Landscape Contractor / Design Build Maintain

SEP 2017

LC/DBM provides landscape contractors with Educational, Imaginative and Practical information about their business, their employees, their machines and their projects.

Issue link:

Contents of this Issue


Page 43 of 71

In response to an increasing demand for improved safety and efficiency, manufac - turers are introducing remote controlled power equipment. Remote controls were first introduced in the 1890s. Today, remote controlled devices are paired either via infrared, as in a television remote, or radio signals, as in a garage door opener. Radio controlled lawnmowers are making inroads in com - mercial landscape maintenance, especial- ly for mowing sloped areas and hard-to- reach places. A Safer Way to Mow The primary benefit of a remote con- trolled mower is operator safety. In the short term, besides the prevention of roll - over injuries, there is also less danger to the remote operator in areas where hid - den wild animals might become startled, and thereby more prone to attack. In the long term, the operator will be inhaling less exhaust, and injuries from repeated exposure to vibrations while sit - ting on the machine are eliminated. Operations As with a TV remote or a garage door opener, there is a range at which remote controlled mowers can be operated. Pavlina Novakova, marketing manager for Dvorak, producer of Spider mow - ers, recommends that the operator not be more than 100 feet away. "That way, they can see any obstacles or holes," she explained. As with any other landscape equipment, training and an operating manual should be provided by the manufacturer or dis - tributor. Most remote controlled mowers have the capability to mow on steeper slopes than manual mowers – even up to a 60-degree slope. Some mowers will need a winch to operate at this angle; most mow - ers can operate on slopes of 40 to 50 de- grees without extra equipment. Speaking of, look out for attachments compatible with the remote con - trolled mower, such as snow blowers or stump grinders. (See page 36 for more on mower attachments.) Looking Ahead Technology advances day to day, and the landscape industry is no exception. "In my opinion, the next step is remote control mowers with GPS," said Novako - va. "The world is more and more focused on health and safety products, and lower - ing labor and fuel consumption." Alternative fuel sources are another possibility, and solar assisted mowers have already been introduced. In addi - tion, Roomba-like autonomous lawnmow- ers, some of which are battery operated, are starting to be used in both residential and commercial settings. LC DBM A Marketing Masterpiece Remote controlled landscape equip- ment is useful for maintenance of areas that are dangerous for regu- lar equipment. A ride-on mower can topple on a steep slope and injure the operator; with radio-controlled equipment, the operator can be as far as 1,000 feet away from the mower, though this distance will vary by manufacturer. I 44 LC DBM A Remote Controlled Future A Remote Controlled Future by Alli Rael, LC/DBM >> In the Czech Republic, four radio controlled Spider mow- ers created this 538,000 square foot "Mow-na Lisa" on a hill- side with a 45-degree slope. It took two days to survey and map the hillside, using laser surveying technology, and one day to mow the pattern. Each machine, which can hold just over 4 gallons and uses about a gallon of gas each hour, only needed to stop once to be refueled. REMOTE CONTROLLED MOWER MANUFACTURERS Spider Remote Mowers Evatech Alamo Industrial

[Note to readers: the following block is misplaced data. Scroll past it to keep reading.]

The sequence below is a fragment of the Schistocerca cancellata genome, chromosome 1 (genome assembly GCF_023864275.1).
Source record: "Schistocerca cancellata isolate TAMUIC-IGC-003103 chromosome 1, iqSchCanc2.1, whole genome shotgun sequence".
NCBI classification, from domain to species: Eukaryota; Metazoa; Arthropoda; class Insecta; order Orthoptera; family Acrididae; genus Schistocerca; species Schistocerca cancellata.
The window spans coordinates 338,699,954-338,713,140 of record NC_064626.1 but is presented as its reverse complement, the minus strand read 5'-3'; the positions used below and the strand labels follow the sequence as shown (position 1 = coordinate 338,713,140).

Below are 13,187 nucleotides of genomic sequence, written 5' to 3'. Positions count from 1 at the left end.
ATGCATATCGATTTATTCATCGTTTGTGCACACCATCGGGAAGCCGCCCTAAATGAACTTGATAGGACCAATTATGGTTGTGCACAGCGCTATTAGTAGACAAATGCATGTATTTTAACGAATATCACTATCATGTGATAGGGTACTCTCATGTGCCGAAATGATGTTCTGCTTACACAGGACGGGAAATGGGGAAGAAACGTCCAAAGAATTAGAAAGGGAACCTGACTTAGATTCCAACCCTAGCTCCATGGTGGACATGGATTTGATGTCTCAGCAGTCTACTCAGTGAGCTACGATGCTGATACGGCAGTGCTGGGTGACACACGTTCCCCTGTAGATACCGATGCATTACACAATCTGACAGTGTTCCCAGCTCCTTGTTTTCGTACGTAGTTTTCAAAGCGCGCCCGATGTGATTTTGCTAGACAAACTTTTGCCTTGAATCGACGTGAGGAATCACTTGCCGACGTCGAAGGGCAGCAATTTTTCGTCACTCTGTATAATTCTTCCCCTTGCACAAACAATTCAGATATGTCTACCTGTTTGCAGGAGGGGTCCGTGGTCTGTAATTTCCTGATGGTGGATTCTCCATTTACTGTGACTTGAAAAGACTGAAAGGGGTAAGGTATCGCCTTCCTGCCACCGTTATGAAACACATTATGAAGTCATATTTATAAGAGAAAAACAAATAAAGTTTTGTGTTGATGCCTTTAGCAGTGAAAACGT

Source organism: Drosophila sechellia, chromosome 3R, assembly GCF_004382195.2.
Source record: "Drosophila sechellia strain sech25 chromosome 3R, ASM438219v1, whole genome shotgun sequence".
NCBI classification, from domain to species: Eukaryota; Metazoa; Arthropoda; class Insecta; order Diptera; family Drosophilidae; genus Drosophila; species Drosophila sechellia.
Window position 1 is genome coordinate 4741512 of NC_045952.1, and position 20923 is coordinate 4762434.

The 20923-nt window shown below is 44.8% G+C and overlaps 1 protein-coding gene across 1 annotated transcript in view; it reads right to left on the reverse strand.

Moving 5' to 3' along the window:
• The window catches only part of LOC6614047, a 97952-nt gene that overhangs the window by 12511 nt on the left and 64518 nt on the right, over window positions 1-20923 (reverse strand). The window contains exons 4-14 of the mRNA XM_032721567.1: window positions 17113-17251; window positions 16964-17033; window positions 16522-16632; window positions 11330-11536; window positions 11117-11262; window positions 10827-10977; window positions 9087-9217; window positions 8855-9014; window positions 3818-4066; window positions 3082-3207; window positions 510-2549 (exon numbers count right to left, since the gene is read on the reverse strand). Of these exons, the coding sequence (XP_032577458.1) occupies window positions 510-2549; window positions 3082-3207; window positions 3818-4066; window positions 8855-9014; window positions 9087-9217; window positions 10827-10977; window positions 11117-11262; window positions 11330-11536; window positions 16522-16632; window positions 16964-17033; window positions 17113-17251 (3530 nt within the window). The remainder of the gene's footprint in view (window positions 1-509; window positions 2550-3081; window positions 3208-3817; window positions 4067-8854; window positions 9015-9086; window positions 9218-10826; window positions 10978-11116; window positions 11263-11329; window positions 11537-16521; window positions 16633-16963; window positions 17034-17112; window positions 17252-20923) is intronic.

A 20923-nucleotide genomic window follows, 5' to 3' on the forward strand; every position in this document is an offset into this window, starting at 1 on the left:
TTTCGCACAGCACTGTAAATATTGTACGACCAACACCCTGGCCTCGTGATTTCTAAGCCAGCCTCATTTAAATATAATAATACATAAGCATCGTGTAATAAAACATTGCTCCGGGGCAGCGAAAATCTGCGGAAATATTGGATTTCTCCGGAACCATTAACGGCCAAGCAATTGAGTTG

Articles in this issue

Links on this page

Archives of this issue

view archives of Landscape Contractor / Design Build Maintain - SEP 2017